Or at least what they have done for me. Through them, I learned the value of local history.
For people unfamiliar with the “Arts-Ed” style of executing a project, Arts-Ed works with young people in creative ways. Things one does not get do in school. We use cameras to take pictures, produce photo exhibitions, shoot and edit videos, compose lyrics from interviews, create dance moves through observation of people’s movements, perform history of the common people, produce booklets and newsletter, carry out visits and tours.
I learned that history is not limited to textbooks and history experts but what the average layperson experiences and remembers are also part of history. There are stories and legends about the place we live that we can never read from books.
Things like coolies running to the port with their handcarts to carry sacks of spices, that they were paid 50 sen for each bag they carried, the system of loading and unloading goods from the ship to the boat, the “stairway” arrangements of the sacks, and that the head of the coolies were called “tandaal”, and the division of profit between the coolies and the “tandaal”.
History books do not tell me this. Laypeople do.
Arts Ed encourages young people to leave their books and collect stories. These are called oral histories. Stories that are transmitted verbally, that some of us youngsters classify as “grandmother stories”, and will be lost when its bearer dies. And when you learn how cute, distinct, and special the place you live is, that’s when you learn to love the place you live.
This is what Arts-Ed is doing in Balik Pulau. Documenting and presenting oral history of the people of Balik Pulau, preserving them so that the younger generation would know, understand, and carry them on.
As a proud graduate of Arts-Ed’s projects, it saddens me that the only NGO who gives a voice to young people, who works in creative ways, who educate for free (almost), who believe that everyone has a right to tell their story, and runs on fewer women-power than the number of fingers on your one hand, is now accused of spreading fallacy, a scapegoat and victim of a political agenda.
How irresponsible for people ignorant about the learning of history nor care about them to put Arts-Ed in a bad light when they themselves are not clear about Arts Ed methodology of education.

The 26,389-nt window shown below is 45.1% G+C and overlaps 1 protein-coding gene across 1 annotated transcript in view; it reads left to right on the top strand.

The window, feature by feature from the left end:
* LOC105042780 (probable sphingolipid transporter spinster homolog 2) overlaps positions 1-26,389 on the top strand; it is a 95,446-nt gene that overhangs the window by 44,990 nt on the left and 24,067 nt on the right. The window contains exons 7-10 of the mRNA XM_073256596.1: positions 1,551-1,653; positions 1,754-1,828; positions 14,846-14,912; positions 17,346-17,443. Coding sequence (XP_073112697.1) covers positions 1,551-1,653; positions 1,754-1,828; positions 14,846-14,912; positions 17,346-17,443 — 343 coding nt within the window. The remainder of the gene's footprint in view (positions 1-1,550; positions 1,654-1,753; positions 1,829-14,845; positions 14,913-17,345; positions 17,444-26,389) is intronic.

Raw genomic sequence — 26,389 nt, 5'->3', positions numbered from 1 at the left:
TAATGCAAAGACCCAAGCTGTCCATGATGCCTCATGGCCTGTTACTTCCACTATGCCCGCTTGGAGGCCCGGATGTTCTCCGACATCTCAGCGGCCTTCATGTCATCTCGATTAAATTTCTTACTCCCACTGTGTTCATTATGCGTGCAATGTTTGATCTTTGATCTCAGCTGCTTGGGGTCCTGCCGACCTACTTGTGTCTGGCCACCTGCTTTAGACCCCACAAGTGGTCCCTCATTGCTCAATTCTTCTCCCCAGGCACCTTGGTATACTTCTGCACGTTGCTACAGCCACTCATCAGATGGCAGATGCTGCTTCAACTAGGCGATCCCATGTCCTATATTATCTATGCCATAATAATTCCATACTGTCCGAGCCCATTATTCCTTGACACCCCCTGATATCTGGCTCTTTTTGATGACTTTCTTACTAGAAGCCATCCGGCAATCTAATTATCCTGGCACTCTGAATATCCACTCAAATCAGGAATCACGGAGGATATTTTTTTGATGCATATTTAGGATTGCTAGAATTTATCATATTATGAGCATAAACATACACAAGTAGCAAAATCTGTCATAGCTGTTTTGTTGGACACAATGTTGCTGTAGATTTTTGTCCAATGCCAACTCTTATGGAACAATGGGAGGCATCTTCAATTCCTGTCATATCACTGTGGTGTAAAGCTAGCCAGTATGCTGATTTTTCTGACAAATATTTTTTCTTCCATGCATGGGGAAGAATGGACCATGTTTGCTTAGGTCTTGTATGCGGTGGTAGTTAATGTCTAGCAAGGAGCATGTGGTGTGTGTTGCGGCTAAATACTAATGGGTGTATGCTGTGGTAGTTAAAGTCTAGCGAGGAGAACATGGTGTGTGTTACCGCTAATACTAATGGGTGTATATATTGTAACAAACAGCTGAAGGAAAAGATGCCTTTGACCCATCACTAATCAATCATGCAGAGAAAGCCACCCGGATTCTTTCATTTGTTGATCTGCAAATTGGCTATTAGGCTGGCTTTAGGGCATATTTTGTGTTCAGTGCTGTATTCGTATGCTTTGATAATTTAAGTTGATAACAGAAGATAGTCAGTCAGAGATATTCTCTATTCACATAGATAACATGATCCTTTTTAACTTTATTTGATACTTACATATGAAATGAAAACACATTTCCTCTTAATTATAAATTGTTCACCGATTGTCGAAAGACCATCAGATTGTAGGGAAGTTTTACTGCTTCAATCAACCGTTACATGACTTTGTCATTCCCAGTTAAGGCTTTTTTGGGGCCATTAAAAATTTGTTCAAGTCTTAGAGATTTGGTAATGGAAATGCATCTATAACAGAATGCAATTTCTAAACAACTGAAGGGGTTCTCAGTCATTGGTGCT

Muhammad Farid Saad, here’s a lesson on history. History does not belong to experts. History does not belong to the state. History belongs to everyone and we all have a say in history (yes, that includes you).
Your recollection of history matters just as much as the laksa uncle’s and the aunty jus buah pala’s. As has been clarified, MyBalikPulau is not a textbook and is was not intended to be so, it is but a compilation of oral history.
Stories from uncles and aunties. People whose opinions and memories will never ever appear in the history books just because they are not history experts. Will you deny them a chance to share their history of Balik Pulau?
Though you may never have the chance to be in Arts-Ed’s programmes (as they usually only for young people) I hope you will make the effort to learn about Arts-Ed and their ways because they have changed my life. They have played a major role in shaping who I am today and I hope other children will have the chance to experience what I have experienced.
Someday, should I become the chief minister of Penang, I know that Arts-Ed has started this path for me.

Cookies and Snacks of CNY

I’m still in the CNY mood though we officially started work on Monday.

What would CNY be like without mandarin oranges?
What would CNY be like without mandarin oranges?

I still have lots of CNY cookies so I decided a little pictorial glimpse of what’s sitting on my kitchen counter would be good.
This year, I didn’t manage to get a jar of my aunt’s famous pineapple tarts. I dare say that Mrs Wong’s jam tarts are the most looked forward to item in my repertoire of edibles and munchies. This year though what with me running around doing this and that, we placed our orders too late (gah!) and didn’t manage to get any. Hmmm….I must remind myself to get my orders in earlier NEXT year. Even clients love these tarts.
They’re bigger than the usual supermarket variety with a beautiful melt-in-the-mouth buttery goodness. As the pastry dissolves, the sweet pineapple jam oozes out! It is that delightful! I call them artisanal tarts because they’re all made by hand.
Anyway, my sis made me some jam tarts so here’s how her’s look like. Mrs Wong’s are similar – they’re actually in a roll form.
My sis made these jam tarts
My sis made these jam tarts